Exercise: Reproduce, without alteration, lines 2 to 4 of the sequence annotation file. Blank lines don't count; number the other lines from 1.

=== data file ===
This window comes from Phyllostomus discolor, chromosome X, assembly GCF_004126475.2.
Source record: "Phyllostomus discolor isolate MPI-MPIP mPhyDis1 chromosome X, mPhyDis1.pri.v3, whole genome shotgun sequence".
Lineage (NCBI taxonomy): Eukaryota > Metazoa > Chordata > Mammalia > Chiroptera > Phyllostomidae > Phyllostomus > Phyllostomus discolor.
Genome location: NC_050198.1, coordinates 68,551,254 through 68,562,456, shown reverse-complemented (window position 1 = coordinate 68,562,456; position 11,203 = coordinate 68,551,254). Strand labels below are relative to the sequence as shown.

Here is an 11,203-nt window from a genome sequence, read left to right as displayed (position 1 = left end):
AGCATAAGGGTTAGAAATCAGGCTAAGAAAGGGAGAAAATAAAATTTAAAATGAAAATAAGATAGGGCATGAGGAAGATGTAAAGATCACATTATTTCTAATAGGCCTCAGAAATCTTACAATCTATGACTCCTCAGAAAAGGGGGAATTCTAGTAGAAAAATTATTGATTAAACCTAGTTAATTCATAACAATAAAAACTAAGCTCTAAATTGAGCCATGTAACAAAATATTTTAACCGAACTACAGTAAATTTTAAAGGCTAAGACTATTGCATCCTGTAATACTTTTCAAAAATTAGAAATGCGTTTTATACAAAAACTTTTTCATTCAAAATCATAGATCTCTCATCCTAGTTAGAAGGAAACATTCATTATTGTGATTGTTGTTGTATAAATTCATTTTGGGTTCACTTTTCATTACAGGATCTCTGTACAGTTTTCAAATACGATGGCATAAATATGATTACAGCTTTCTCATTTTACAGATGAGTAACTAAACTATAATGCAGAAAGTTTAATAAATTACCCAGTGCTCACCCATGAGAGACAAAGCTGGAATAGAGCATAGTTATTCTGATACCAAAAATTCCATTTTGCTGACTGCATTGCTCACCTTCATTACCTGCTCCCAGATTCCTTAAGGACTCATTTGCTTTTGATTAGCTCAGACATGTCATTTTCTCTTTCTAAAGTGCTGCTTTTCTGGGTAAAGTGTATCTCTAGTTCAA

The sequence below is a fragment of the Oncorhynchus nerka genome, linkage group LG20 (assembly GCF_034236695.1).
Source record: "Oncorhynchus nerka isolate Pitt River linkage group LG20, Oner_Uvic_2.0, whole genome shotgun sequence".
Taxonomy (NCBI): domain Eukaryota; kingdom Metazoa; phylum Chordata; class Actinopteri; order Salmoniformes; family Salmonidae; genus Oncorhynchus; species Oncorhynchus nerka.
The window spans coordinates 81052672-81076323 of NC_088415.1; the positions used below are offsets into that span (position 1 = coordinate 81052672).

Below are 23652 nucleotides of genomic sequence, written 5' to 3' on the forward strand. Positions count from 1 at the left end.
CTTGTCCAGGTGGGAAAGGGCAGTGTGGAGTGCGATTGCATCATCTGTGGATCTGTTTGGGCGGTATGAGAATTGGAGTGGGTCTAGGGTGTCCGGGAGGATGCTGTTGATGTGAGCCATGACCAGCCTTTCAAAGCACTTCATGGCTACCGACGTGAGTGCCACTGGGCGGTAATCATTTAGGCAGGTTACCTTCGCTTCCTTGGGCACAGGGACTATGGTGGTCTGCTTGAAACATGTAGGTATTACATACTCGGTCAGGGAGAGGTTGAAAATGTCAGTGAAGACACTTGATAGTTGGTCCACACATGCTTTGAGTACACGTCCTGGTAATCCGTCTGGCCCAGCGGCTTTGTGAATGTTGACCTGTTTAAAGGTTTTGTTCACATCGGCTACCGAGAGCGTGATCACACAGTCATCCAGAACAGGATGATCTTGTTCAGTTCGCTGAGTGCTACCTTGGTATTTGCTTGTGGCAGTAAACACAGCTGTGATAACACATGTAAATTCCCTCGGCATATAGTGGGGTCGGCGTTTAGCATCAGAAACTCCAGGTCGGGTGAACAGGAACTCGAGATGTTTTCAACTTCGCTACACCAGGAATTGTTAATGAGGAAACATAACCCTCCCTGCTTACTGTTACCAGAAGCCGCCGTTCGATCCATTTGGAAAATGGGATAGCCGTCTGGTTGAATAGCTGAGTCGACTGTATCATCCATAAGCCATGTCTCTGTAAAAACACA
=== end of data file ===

Source record: "Phyllostomus discolor isolate MPI-MPIP mPhyDis1 chromosome X, mPhyDis1.pri.v3, whole genome shotgun sequence".
Lineage (NCBI taxonomy): Eukaryota > Metazoa > Chordata > Mammalia > Chiroptera > Phyllostomidae > Phyllostomus > Phyllostomus discolor.
Genome location: NC_050198.1, coordinates 68,551,254 through 68,562,456, shown reverse-complemented (window position 1 = coordinate 68,562,456; position 11,203 = coordinate 68,551,254). Strand labels below are relative to the sequence as shown.